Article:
Invasive papillary carcinoma is a rare type of invasive ductal carcinoma, classified as WHO-O code 8503/3 and defined as showing a predominantly papillary morphology (>90 %) in the invasive component. Because of its histological similarity, papillary metastases from other primary sites like lung or ovary carcinoma should be considered in the differential diagnosis . In this case, there was no evidence of metastases from carcinoma at any other primary sites, and primary breast cancer was diagnosed.
In terms of clinical characteristics, Liu et al.  reported that invasive papillary carcinoma occurs mostly in the postmenopausal period and is associated with better 5-year overall survival rate and disease-free survival rate than general invasive ductal carcinoma, although the distribution of the four biological subtypes (luminal A, luminal B, HER2, triple-negative) was similar to that of general-type invasive ductal carcinoma.
Generally, when we find papillary lesion in a core needle biopsy specimen, it is sometimes difficult to determine whether the lesion is benign or malignant and to identify the existence of an invasive lesion. Therefore excisional biopsy is recommended for many cases . In the present case, we were able to gather a sufficient volume of specimen by vacuum-assisted large core needle biopsy, making the diagnosis of invasive papillary carcinoma easy. However, we could not reconfirm this diagnosis at surgery, as pCR had been achieved. To the best of our knowledge, this represents the first report of the therapeutic effect of neoadjuvant endocrine therapy for invasive papillary carcinoma.
According to the National Comprehensive Cancer Network (NCCN) guidelines , neoadjuvant endocrine therapy for breast cancer may be considered for receptor-positive disease in postmenopausal patients with clinical stage IIA to IIIA, but definitive guidelines are lacking in terms of duration or medication. Clinical practice guidelines published by the Japanese Breast Cancer Society also state that neoadjuvant endocrine therapy may be considered for receptor-positive, HER2-negative disease in postmenopausal patients, but mostly for patients who are unable to undergo or do not consent to surgery . Compared with neoadjuvant chemotherapy, the pCR rate is usually low with neoadjuvant endocrine therapy, but a higher probability of achieving breast-conserving surgery and a lower risk of severe complications may be provided . However, there is no clear relationship between antitumor effects and long-term survival, and further discussion about indications for neoadjuvant endocrine therapy and predictive factors is needed.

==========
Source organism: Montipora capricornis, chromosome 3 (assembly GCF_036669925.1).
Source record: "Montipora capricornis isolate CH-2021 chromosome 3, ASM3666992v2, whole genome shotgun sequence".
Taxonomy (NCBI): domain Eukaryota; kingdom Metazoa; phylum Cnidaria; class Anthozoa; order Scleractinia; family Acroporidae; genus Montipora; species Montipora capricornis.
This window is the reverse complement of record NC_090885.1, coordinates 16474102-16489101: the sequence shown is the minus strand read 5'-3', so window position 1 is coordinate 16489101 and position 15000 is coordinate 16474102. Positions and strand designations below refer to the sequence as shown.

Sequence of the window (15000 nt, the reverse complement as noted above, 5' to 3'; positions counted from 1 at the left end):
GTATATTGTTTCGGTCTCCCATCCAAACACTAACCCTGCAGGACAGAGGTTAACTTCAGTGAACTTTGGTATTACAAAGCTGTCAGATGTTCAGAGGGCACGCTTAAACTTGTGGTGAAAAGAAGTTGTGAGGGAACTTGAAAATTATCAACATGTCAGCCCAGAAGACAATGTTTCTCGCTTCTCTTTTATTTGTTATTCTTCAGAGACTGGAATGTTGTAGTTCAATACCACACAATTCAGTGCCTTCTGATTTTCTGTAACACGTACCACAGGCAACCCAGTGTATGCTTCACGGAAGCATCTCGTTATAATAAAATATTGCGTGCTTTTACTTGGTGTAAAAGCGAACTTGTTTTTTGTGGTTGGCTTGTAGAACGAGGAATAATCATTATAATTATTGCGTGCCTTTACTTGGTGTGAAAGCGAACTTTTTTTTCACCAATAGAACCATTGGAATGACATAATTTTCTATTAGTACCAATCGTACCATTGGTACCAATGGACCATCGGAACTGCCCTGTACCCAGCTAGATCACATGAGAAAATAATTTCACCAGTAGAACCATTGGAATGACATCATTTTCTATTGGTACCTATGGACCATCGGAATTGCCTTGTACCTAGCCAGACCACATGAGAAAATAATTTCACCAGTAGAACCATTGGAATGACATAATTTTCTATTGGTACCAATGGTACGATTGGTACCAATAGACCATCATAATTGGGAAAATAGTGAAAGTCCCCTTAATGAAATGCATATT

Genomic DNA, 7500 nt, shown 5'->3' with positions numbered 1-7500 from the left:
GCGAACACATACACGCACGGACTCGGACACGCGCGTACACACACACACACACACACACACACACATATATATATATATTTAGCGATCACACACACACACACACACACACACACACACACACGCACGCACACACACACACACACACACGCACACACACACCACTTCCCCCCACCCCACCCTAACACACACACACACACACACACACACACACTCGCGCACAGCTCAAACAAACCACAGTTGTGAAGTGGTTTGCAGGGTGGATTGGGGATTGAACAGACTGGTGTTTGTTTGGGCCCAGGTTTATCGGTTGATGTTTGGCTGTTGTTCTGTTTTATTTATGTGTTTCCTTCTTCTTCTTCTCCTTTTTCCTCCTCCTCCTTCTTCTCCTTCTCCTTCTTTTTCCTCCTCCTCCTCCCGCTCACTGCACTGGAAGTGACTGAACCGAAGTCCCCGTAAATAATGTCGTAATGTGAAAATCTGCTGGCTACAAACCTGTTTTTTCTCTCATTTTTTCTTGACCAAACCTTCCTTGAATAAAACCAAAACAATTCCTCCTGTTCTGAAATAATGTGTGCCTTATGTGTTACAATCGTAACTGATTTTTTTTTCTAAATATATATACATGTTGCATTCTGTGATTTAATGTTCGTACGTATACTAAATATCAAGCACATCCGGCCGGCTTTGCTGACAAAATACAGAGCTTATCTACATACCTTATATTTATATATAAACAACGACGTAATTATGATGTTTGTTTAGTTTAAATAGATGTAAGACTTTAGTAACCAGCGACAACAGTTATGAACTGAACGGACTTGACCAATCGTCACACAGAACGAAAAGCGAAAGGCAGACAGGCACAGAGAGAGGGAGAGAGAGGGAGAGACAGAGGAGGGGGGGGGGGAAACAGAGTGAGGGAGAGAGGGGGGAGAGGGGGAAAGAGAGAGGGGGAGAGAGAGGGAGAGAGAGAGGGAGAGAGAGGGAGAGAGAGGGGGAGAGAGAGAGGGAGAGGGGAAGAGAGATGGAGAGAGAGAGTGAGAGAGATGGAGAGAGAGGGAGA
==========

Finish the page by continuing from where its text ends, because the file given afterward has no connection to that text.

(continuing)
The pCR rate is one of the prognostic factors that we can assess outcome in patients undergoing neoadjuvant chemotherapy . However, pCR can be achieved in only a minority of patients with ER-positive disease, irrespective of the chemotherapeutic agents used. Recent consensus papers on neoadjuvant endocrine therapy in breast cancer have indicated that pCR rates ranges from 1 to 8 % in patients with tumors expressing ER . When it comes to neoadjuvant endocrine therapy, the relationship between pCR and overall survival is unclear. Aiming for pCR with neoadjuvant endocrine therapy is thus difficult, and clinicians must try to identify the optimal window for attempting curative surgery while monitoring the therapeutic effect. In terms of the optimal duration for neoadjuvant endocrine therapy, a panel discussion at St. Gallen in 2013  reported that most of the experts believed neoadjuvant endocrine treatment should be continued until maximal response, rather than performing surgery after following a predefined protocol for neoadjuvant chemotherapy. Paepke et al.  compared effects between letrozole treatment for 4 and 8 months, finding a significant increase in response rate (57 vs. 90 %, respectively), and noted that longer treatments may allow for an increase in tumor reduction rates. Allevi et al.  reported that pCR rate increased up to 17.5 % with 12 months of neoadjuvant letrozole treatment, compared to 5.0 % with 8 months and 2.5 % with 4 months. Prolonged neoadjuvant letrozole treatment is well tolerated with a favorable toxicity profile and results in further tumor volume reduction, and thus may provide incremental benefits to patients for conservative surgery and the induction of a higher rate of pCR. In our case, we considered that pCR was achieved due to the high level of tumor ER expression, and by the long neoadjuvant treatment up to 12 months.